Just over two years ago, the world was given an opportunity to witness the exploits of 2014 NHL Draft stud William Nylander, who will find himself playing with the Toronto Maple Leafs in the next few years.

But now, it’s all about Alex Nylander. The 17-year-old is a very exciting young prospect to watch, continuously being one of the best players on the ice no matter where he plays.  Like most Swedish prospects, Nylander has found himself moving around different teams among various different levels over the past few years, playing with the SDE HF J18 and Södertälje SK J18 programs in the past.

His campaign with SDE HF, a team based in Stockholm, Sweden was one of his most impressive efforts to date, putting up nine goals and 27 assists for 36 points back in 2013-2014. It was a very strong effort for a 15-year-old playing against 18-year-olds. He’d finish the season with Södertälje SK J18 that year, recording 22 points in just 17 games to finish off as one of the best U16 players in the competitive U18 Allsvenskan league.

Nylander would eventually see himself stay with just one organization for 2014-2015, signing with AIK, a club which features in the second Swedish league Allsvenskan. Nylander would get a three game stint with the men’s pro team, recording no points in a very limited role. He would instead spend most of his season as a 16-year-old in the league dominated by 19 and 20-year-olds, the SuperElit junior league in Sweden. In 42 games with the club, Nylander just missed out on the Point-Per-Game mark after putting up 15 goals and 40 points, good to finished tied with fellow 2016 NHL Draft prospect Jesper Bratt for first in AIK scoring. To top it all off, Nylander put up 13 points in just five games in the U18 league for AIK, proving that he was easily one of the best players in his own age group.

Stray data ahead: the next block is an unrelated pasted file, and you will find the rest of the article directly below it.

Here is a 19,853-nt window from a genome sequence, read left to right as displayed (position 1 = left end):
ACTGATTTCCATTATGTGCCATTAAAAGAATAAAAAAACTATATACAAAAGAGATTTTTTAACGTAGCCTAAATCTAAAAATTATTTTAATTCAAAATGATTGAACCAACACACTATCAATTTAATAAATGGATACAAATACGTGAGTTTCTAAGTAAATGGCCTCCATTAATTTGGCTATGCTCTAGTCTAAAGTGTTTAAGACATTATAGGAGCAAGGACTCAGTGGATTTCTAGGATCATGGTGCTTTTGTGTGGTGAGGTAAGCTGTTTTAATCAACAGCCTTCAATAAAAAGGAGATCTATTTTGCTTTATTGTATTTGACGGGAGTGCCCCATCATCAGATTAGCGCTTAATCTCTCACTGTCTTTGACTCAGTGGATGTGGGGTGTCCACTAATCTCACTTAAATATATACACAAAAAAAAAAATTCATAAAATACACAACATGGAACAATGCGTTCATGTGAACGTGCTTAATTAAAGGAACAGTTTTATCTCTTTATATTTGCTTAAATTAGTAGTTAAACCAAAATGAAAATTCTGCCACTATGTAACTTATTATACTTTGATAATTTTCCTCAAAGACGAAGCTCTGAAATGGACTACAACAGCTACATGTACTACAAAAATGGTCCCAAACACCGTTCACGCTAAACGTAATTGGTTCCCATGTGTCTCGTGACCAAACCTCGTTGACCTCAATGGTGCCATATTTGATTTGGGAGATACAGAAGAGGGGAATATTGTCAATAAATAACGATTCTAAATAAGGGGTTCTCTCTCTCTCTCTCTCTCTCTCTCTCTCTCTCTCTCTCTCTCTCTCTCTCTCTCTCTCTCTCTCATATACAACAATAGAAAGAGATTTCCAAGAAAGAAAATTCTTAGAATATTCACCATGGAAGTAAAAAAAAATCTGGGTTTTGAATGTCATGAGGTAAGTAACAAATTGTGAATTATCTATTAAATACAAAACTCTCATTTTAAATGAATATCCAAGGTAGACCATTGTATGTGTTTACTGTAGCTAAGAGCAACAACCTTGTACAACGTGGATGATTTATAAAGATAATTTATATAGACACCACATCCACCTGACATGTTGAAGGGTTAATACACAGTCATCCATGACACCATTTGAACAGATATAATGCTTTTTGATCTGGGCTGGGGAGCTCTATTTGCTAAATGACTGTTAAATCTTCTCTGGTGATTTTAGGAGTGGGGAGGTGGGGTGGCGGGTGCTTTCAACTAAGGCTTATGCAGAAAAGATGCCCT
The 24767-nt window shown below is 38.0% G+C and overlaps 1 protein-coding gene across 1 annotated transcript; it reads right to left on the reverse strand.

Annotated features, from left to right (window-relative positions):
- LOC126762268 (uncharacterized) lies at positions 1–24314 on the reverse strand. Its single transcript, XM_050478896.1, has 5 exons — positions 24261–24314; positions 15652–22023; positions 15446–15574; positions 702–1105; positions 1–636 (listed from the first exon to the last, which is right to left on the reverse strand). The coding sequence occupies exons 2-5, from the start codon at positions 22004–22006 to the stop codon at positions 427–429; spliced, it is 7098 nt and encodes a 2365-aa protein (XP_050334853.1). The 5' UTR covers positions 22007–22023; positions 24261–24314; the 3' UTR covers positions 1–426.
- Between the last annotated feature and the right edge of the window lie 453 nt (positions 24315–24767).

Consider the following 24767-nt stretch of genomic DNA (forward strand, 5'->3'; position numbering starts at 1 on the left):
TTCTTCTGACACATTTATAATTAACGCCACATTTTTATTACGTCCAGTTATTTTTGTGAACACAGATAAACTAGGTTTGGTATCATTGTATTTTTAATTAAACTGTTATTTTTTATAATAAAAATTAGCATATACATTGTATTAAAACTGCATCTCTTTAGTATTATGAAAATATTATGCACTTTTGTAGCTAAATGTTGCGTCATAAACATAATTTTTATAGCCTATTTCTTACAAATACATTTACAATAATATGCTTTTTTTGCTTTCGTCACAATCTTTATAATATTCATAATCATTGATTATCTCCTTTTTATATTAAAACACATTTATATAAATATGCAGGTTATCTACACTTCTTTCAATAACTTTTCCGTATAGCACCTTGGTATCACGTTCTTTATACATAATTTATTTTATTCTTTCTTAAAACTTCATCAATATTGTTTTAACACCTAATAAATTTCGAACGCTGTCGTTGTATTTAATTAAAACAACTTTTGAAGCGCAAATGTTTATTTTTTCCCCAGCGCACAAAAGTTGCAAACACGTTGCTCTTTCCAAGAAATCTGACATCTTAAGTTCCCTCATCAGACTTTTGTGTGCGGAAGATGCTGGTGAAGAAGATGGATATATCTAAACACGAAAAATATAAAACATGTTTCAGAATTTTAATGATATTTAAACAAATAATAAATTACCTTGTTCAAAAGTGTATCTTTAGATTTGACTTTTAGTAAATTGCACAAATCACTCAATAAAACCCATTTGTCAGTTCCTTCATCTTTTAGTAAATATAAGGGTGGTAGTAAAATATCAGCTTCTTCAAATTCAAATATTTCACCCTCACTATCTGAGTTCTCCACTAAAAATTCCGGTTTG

Perhaps Nylander’s biggest standout performance came at the 2014 Under-17 Hockey Challenge for the Swedish junior team. Noticeably one of the best players in the tournament behind American stars Max Jones and Clayton Keller, Nylander put up two goals and five assists in six games to help the Tre Kronor win the bronze medal. For Nylander, the Swedish offensive star was always involved in all the important plays and showed remarkable chemistry with William Fällström, another 2016 Draft prospect from Sweden.

Nylander is a tremendous skater, maybe even one of the best at his age. He’s always consistently moving very well on the ice, either blowing by a defenseman or keeping his balance when attacked with the puck. Nylander is able to find even some of the smallest openings on the ice when looking to make a pass, something that seems to be a trait among many Swedish prospects over the past few years. He’s very hard to predict when he picks up the puck, allowing him to end to end without a hitch in his step thanks to his body language that always suggests that he’s going to make you wait and find out what he’s going to do. Nylander does have a good shot, but usually elects to make a passing play instead which results in him racking up his assist totals. He simply has a ton of talent that allows him to make a “wow factor” goal, something that he was able to do at times thanks to the much larger ice surface back in Sweden.

After getting drafted by the OHL’s Mississauga Steelheads in June (a year after the Steelheads selected William, who decided not to report), the younger Nylander will indeed make the trip over for his draft year. He was also drafted by the Dubuque Fighting Saints of the USHL, but the possibility of playing with some fellow draft stars seemed like a good idea for him. If he does, the Steelheads will have Nylander, Michael McLeod (2016), Nathan Bastian (2016) and Owen Tippett to build around offensively, with the likes of Sean Day and Austin Osmanski suiting up on defense. The Steelheads have had a few poor seasons in a row the last few years, and having William Nylander stay in Sweden to start the season clearly didn’t help them in 2014-2015.

With Alex in the fold, things will be a lot more fun for the tenants at the Hershey Centre.


Photo from Bildbyrån.